Goals of Construction CALS by Stage.
Stage 1 Stage 2 Stage 3
Build clients’
infrast ructures
Computeri ze work
Achieve advanced co-work
and integration
single-unit works Build institutes’
systems Support linkage integration
and policies
M. B. SEO, N. G. KIM
Copyright © 2012 SciRes.
Figure 2.
Six Types of Construction CALS Systems.
Figure 3.
Expected Vision and Goal of Construction CALS.
construction CALS portal, and harbor construction information
integration system are now being operated. Currently, these are
applied to some 1,000 projects in roads, rivers and harbors.
They are outlined as follows.[3]
Along with the systems, six types of standards are being im-
plemented to exchange and share overall construction business
data. They include electronic drawings, drawing information
exchange, electronic documents, construction information clas-
sification system, devising of construction information models
and common delivery criteria, and digital quantity calculation
exchange standard. These standards are being utilized across
the construction industry, and efforts are being made to estab-
lish some of them as international standards.[4]
Construction CAL S Development Direction
The construction CALS should continue its development
efforts to reduce the construction business costs, to improve the
efficiency based on informatization strategies, and to meet the
rapidly changing social needs. Thus, this study formulated the
vision and goal of the construction CALS aimed at realizing the
informatization of construction businesses that create the
national wealth creation as a new growth engine.
To achieve this vision and goal, five major strategies were
determined. To effectively implement these strategies, detailed
strategies will be devised. Five major strategies are outlined as
Support the lifecycle of construction business from
planning to maintenance: Use systems in managing major
construction business process data, expand work-classification
system (WBS)-applicable projects, and link and integrate with
the mainten anc e systems.
Facilitate the use of accumulated design and construction
work information: Analyze and process accumulated in-
formation to give feedback to planning and design stages.
Link increased user convenience with IT: Adopt mobile,
cloud computing, space information (GIS), and construction
information model (BIM).
SOC construction business portal service: Link with
construction business systems for roads, harbors and railroads,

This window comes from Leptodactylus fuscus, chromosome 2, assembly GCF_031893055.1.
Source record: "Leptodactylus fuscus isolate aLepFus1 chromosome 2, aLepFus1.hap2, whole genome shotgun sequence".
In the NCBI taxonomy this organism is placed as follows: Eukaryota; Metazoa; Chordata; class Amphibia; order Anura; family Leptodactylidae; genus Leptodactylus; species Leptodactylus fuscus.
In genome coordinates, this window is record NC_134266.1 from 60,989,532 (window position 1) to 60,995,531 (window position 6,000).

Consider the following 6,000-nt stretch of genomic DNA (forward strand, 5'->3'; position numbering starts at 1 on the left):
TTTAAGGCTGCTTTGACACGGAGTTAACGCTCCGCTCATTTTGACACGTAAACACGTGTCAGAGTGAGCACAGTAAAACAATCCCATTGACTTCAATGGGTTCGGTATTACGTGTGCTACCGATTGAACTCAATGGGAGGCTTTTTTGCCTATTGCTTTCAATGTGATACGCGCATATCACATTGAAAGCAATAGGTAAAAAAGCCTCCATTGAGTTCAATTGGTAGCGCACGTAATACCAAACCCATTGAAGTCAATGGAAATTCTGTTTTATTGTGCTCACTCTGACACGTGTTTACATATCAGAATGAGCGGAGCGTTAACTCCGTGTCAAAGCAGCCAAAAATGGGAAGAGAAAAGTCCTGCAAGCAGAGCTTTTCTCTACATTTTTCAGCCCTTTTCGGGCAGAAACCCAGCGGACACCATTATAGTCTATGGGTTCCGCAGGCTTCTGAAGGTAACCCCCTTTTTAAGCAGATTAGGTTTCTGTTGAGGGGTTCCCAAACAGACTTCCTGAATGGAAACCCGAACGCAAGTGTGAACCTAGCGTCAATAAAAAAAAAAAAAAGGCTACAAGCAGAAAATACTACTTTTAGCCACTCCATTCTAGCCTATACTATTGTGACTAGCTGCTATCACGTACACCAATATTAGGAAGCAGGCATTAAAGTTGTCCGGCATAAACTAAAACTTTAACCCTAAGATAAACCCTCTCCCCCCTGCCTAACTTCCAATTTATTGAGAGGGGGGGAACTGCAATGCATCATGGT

run by the MLTM and institutes under its control, thus
providing integrated services.
Use and promote the construction CALS: Organize con-
struction business management systems to spread them as na-
tional standard models to local governments, etc., and to re-
spond to additional standardization demand.
M. B. SEO, N. G. KIM
Copyright © 2012 SciRes.
The application of construction CALS provides the following
expected benefits. First, it is possible to reutilize the existing
information, gather information speedily, cut the construction
period and reduce the cost. It is possible to cut the construction
period by 15%~20% and a yearly project budget of KRW 177.7
billion. Second, it is possible to make speedy communications
by sharing information across the construction business stages,
and to cut user waiting time by 30%~60%. Third, it is possible
to eliminate paper documents and effectively use spaces and to
reduce document distribution costs. Also, it is possible to
improve the public and private-sector construction work quality,
to help eliminate poor construction works, and to strengthen t he
country’s construction industry competitiveness.
The construction CALS will respond to the ever changing
social needs, and continue to expand and develop so as to es-
tablish itself as a new growth engine in the construction cate-
gory in South Korea.
Acknoweledgmen t
Part of this research was conducted as part of the MLTM’s
project to operate the CALS system and improve its functions.
We would like to express our thanks to the MLTM.
Jin Gyeong-ho, Opportunities for the Improvement of Competitiveness
and Efficiency of Constructio n Industry, NIIST’s Role, Construction
Technology T rends 2010, KICT, December 2010.
MLTM, Third Master Plan for Construction CALS, December 2007.
KICT, 2010 Construction CALS Operation and Function Improvement,
MLTM, March 2010.
KICT, 2010 Construction CALS Standard Construction and Operation,
MLTM, March 2010.